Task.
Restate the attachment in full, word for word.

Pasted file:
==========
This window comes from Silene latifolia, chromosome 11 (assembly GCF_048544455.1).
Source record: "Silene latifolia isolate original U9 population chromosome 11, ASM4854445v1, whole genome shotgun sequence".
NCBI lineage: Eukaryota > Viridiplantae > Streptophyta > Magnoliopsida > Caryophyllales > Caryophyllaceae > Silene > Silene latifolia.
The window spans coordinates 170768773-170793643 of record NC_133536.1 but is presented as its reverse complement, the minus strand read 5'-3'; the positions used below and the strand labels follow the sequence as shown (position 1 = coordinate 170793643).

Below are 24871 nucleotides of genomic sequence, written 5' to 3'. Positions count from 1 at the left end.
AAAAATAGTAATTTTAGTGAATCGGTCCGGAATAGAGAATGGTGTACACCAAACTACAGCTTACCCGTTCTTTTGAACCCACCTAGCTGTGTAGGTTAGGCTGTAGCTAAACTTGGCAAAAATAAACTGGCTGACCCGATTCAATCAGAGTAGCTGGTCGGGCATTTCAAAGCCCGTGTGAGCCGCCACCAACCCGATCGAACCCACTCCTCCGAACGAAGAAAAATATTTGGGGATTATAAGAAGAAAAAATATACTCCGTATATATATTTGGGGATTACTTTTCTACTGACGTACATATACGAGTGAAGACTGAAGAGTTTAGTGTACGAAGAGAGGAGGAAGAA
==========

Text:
This window comes from Silene latifolia, chromosome 11 (assembly GCF_048544455.1).
Source record: "Silene latifolia isolate original U9 population chromosome 11, ASM4854445v1, whole genome shotgun sequence".
NCBI lineage: Eukaryota > Viridiplantae > Streptophyta > Magnoliopsida > Caryophyllales > Caryophyllaceae > Silene > Silene latifolia.
The window spans coordinates 170768773-170793643 of record NC_133536.1 but is presented as its reverse complement, the minus strand read 5'-3'; the positions used below and the strand labels follow the sequence as shown (position 1 = coordinate 170793643).

Below are 24871 nucleotides of genomic sequence, written 5' to 3'. Positions count from 1 at the left end.
AAAAATAGTAATTTTAGTGAATCGGTCCGGAATAGAGAATGGTGTACACCAAACTACAGCTTACCCGTTCTTTTGAACCCACCTAGCTGTGTAGGTTAGGCTGTAGCTAAACTTGGCAAAAATAAACTGGCTGACCCGATTCAATCAGAGTAGCTGGTCGGGCATTTCAAAGCCCGTGTGAGCCGCCACCAACCCGATCGAACCCACTCCTCCGAACGAAGAAAAATATTTGGGGATTATAAGAAGAAAAAATATACTCCGTATATATATTTGGGGATTACTTTTCTACTGACGTACATATACGAGTGAAGACTGAAGAGTTTAGTGTACGAAGAGAGGAGGAAGAA